Air Force Chief of Staff Gen. Dave Goldfein outlined his top three focus areas — revitalizing squadrons, strengthening joint leaders and teams, and advancing command and control — during his Air Force Update address at the Air Force Association Air, Space and Cyber Conference in National Harbor, Md., Sept. 20.
“I’m passionate about the business of joint warfighting and the air component’s contribution to the joint fight and the joint team,” Goldfein said.
Goldfein’s experiences throughout his career have led him to believe the three elements of the strategic vision are foundational.
“If we focus on the (strategic vision elements) over the next four years, it will actually set us up to be able to do the work we need to do as the air component for the joint team and the nation,” Goldfein said.
During his remarks, the general also named the three Air Force leaders who will champion his focus areas.
Brig. Gen. Stephen L. Davis will re-evaluate the makeup of Air Force’s fundamental unit, the squadron, and determine what a 21st-century squadron needs to look like, Goldfein said.
“I believe that it is at squadron level where we succeed or fail as an Air Force,” he said. “It’s where Airmen are developed, it’s where families thrive, it’s where training and innovation occurs and I believe it’s where we make the most difference as leaders.”
Squadrons operated very differently during Vietnam, however the structure hasn’t changed over the last 50 years even with a demand signal that has increased exponentially. According to Goldfein, leveraging the total force may be one way squadrons could see change.
“We’re not talking about taking manpower and money and throwing it at this issue,” Goldfein said. “We have one Air Force with three components that are joined at the hip.”
Strengthening joint leaders and teams
Brig. Gen. Brian M. Killough will improve how the Air Force develops joint leaders and how it teams with other services for the future, Goldfein said.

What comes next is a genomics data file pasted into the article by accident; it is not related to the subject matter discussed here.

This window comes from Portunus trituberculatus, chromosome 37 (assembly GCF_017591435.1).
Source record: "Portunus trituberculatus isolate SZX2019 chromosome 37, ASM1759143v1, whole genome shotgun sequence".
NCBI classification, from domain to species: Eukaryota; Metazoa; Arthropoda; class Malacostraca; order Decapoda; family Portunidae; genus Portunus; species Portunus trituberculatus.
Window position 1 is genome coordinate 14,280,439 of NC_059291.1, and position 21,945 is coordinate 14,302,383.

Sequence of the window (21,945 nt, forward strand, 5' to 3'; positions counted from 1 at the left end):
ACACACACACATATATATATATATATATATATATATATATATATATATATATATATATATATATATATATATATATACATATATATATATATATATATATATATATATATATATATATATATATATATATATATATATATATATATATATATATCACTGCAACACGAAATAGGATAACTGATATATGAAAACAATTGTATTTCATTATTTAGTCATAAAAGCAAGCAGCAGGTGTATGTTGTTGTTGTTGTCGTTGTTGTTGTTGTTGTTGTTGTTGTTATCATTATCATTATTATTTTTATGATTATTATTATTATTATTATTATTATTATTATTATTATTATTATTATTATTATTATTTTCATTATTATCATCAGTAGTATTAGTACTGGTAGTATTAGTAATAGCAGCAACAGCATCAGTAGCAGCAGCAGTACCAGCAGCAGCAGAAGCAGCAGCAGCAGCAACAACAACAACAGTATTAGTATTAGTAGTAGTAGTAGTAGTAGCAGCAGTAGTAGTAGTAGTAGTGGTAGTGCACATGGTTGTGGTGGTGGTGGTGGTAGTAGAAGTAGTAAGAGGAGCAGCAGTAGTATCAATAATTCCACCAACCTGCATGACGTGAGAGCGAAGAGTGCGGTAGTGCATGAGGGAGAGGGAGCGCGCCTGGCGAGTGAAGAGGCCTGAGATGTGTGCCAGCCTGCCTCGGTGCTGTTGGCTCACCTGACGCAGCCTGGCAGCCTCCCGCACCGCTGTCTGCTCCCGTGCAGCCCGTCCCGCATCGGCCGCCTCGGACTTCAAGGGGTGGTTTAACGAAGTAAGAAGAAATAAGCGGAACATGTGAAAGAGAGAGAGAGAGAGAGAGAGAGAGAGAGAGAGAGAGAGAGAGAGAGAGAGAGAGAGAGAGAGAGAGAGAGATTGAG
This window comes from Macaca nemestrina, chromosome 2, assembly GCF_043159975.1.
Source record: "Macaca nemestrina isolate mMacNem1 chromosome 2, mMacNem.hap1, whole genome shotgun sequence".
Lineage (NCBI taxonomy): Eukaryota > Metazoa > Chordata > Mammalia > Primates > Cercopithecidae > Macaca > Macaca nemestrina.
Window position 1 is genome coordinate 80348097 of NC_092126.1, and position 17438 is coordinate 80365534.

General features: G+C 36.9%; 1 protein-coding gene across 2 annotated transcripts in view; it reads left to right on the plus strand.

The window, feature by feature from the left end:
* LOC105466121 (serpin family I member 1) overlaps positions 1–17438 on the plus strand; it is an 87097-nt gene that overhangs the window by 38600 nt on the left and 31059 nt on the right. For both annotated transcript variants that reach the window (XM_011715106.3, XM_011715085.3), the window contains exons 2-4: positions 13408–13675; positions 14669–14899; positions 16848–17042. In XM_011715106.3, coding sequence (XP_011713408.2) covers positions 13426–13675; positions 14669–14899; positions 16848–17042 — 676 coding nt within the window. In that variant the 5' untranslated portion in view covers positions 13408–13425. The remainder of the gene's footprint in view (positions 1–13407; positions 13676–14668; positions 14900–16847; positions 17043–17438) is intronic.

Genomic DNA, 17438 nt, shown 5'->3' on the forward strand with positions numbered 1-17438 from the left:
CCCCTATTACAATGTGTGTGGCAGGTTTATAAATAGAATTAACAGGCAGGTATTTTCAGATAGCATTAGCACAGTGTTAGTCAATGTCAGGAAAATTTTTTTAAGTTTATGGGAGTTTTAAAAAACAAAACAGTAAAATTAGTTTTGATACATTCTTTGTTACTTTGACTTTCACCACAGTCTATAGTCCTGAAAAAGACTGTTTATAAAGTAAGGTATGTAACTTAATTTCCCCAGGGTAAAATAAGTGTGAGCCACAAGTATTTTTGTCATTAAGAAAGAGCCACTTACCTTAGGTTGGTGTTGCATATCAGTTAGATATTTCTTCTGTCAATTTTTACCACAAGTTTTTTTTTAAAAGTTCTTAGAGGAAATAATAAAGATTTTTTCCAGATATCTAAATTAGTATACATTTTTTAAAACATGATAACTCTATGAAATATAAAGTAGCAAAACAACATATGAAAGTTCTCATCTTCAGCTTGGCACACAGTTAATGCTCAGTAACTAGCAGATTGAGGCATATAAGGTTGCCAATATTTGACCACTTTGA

For years, the military has focused on violent extremism, he said. However, the world began to change in 2014, when countries like China, Russia, Iran and North Korea became more active while the military continued to face the threat of violent extremism.
“The one domain that is central to all of those campaigns is the air component,” Goldfein said. “If you buy into my logic, then you also believe we have got to be a service that can stand up and lead these campaigns.”
Because the Air Force develops Airmen as technical experts first, there is a small window to develop them for the joint fight. Goldfein said that while he was on the joint staff he saw how each component approached and attacked the problem from their unique domain whether it be land, sea or air.
“What I have learned and come to believe is that all those voices need to be at the table … to actually present to the commander in chief truly joint and executable options,” Goldfein said. “This means we strengthen the path … to build joint leaders … so the campaigns of the future are truly joint in nature.”
He also wants to review the way the Air Force sends individual Airmen downrange. While Goldfein understands Airmen will not always deploy as a squadron, he wants Airmen to train, equip, deploy and re-deploy as a team.
Advancing multi-domain, multi-functional command and control
Brig. Gen. B. Chance “Salty” Saltzman will lead the charge advancing multi-domain, multi-component command and control capabilities so the service is more networked and can make decisions rapidly.
“I truly believe that we, as an Air Force, not only get this, but we can be the connective tissue for the joint force as we go forward and move into the information age of warfare,” Goldfein said.
Goldfein said the Air Force needs industry partners to work together because it starts with fundamentally changing the way the Air Force thinks about procurement.
The Air Force uses a multitude of sensors across many domains and Goldfein sees an age where common mission systems, data, architecture and artificial intelligent system fuse the information in a way that provides us decision quality information faster than our opponents, changing the way the future of combined arms operate.
“If we focus on these [areas] we will be ready for the next [campaign],” Goldfein said. “And this is one thing I know with absolute 100 percent clarity, we have from right now until then to get ready and it will take all of us.”